A Santa Barbara man is in the process of launching a new line of organic iced tea, which he plans to distribute to food chains, hospitals, military bases and schools across America.
“We are very pleased with the final product, and believe most consumers will be, too,” said Michael Arnold, CEO of Boston Iced Tea Co.
More than two years have gone into the development of Boston Iced Tea, Arnold said, and he’s in negotiations for early purchase orders for select supermarkets, hospitals, and military base exchange and commissaries in California and Boston.
Arnold has dedicated the past month to give the organic beverage the exact right taste.
“I’ve been sitting around for four weeks just drinking tea,” he said with a laugh. “I can’t sleep at night because I’ve had like 40 cups of tea, and then I wonder why I can’t sleep until 2 in the morning.”
The Boston native said he’s done everything from building custom homes to flying live lobsters from the East Coast to the West Coast, selling them to top restaurants in Los Angeles.
His original trade is finish carpentry; one of many fields hampered from the economy.
Two years ago, unable to secure consistent construction work, Arnold decided to create something from scratch.
“I realized that people, no matter what, are not going to give up their habit,” he said. “And their habit is, every morning they go get an iced tea or a coffee … and spend an average of $5 to $7.”
He did his research and found that the most popular drink in America after water is iced tea.
There are currently 12 iced tea distributors in the United States, he said, and Arnold wanted to create the healthiest iced tea, starting with making it organic.
“What I want is,” he said, then paused. “On a really hot day, you grab (a Boston Iced Tea), and it’s ice cold and refreshing. When you’re done you get that pungent snap to your mouth, where it’s crisp and clean. That’s what we’re trying to get.”
He’s also adding mushroom extract to Boston Iced Tea. Mushroom extract is a frequently used product in military food to increase energy.
One thing missing will be the artificial sweeteners, found in energy drinks and sodas. Boston Iced Tea will be the first on the market to fully deliver on the promise of a healthy iced tea, Arnold said.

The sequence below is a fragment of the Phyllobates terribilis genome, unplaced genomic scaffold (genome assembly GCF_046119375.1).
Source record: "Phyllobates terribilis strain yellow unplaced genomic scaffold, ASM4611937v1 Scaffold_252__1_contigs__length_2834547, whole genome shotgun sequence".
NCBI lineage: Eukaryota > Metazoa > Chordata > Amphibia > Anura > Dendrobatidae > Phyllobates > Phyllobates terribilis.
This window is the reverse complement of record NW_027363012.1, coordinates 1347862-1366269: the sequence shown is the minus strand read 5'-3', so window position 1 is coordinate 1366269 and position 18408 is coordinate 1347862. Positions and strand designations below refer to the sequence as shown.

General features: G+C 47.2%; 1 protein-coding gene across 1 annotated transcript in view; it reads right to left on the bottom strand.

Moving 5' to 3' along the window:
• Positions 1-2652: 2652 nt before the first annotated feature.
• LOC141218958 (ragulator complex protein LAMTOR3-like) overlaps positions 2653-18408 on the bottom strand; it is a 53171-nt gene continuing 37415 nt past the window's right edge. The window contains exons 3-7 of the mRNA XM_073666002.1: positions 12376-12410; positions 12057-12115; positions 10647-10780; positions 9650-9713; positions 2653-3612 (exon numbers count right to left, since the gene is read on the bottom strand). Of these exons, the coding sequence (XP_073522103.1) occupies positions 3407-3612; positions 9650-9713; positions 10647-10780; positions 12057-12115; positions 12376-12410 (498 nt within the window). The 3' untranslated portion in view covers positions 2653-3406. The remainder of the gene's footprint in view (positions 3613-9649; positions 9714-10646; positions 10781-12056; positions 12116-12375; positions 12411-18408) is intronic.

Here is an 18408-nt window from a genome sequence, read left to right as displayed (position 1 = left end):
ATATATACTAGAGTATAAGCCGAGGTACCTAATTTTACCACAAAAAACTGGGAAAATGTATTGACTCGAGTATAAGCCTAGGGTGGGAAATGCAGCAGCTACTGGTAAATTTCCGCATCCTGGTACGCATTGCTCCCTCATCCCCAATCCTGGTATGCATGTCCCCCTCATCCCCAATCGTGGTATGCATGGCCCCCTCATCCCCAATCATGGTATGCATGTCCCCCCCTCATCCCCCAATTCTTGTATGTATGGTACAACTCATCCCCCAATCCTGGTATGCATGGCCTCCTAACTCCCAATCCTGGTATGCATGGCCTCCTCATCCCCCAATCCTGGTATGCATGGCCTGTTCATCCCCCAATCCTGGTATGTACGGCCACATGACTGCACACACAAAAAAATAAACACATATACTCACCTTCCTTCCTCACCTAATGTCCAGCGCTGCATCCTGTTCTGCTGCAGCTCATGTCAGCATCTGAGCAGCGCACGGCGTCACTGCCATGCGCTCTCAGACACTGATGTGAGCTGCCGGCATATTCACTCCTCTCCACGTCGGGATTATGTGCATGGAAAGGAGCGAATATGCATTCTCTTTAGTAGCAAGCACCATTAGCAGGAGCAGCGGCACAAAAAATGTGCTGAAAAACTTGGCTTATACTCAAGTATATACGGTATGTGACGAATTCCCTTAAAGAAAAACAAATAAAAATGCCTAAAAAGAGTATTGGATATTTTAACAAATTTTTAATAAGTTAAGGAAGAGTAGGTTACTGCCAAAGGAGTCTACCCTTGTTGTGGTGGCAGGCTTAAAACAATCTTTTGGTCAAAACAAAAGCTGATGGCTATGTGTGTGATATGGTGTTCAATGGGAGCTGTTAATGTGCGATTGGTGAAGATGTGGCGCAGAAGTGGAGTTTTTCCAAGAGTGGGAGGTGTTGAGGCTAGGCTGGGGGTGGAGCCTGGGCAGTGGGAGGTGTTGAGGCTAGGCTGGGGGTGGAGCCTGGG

“OK, so this is the black one,” he said and swooped a glass of “African Black” from across the table. “How’s that?”
It had a sweet but bitter aftertaste, and Arnold explained he’s still working on converting the bitterness to another taste profile — pleasing to senses without adding sugar.
“He’s gone through a lot of different tests and resources with organic teas to get that right combination,” said artist Emiliano Campobello, who’s doing the graphic artwork for Boston Iced Tea. “We want to make sure we have the right formulation that we want to stand by.”
When asked if he plans to sell off the company once it gets big, Arnold made it clear he’s become attached to and is proud of the product he’s developed for so long.
“You have no idea how many sleepless nights, hours and meetings it’s taken to get to this point,” Campobello said.
“I want to see it grow and create a happy, healthy, humble company,” Arnold added, referring to its slogan.
Some 320 cases with the finished product were scheduled to be shipped recently to distributors from Ventura to San Diego.
If all goes well, he hopes to sell the Boston Iced Tea to chains such as Whole Foods that share his vision for healthy consumer foods and beverages.
“If you’re going to do the organic thing,” he said, “you’re going to have to do it all the way.”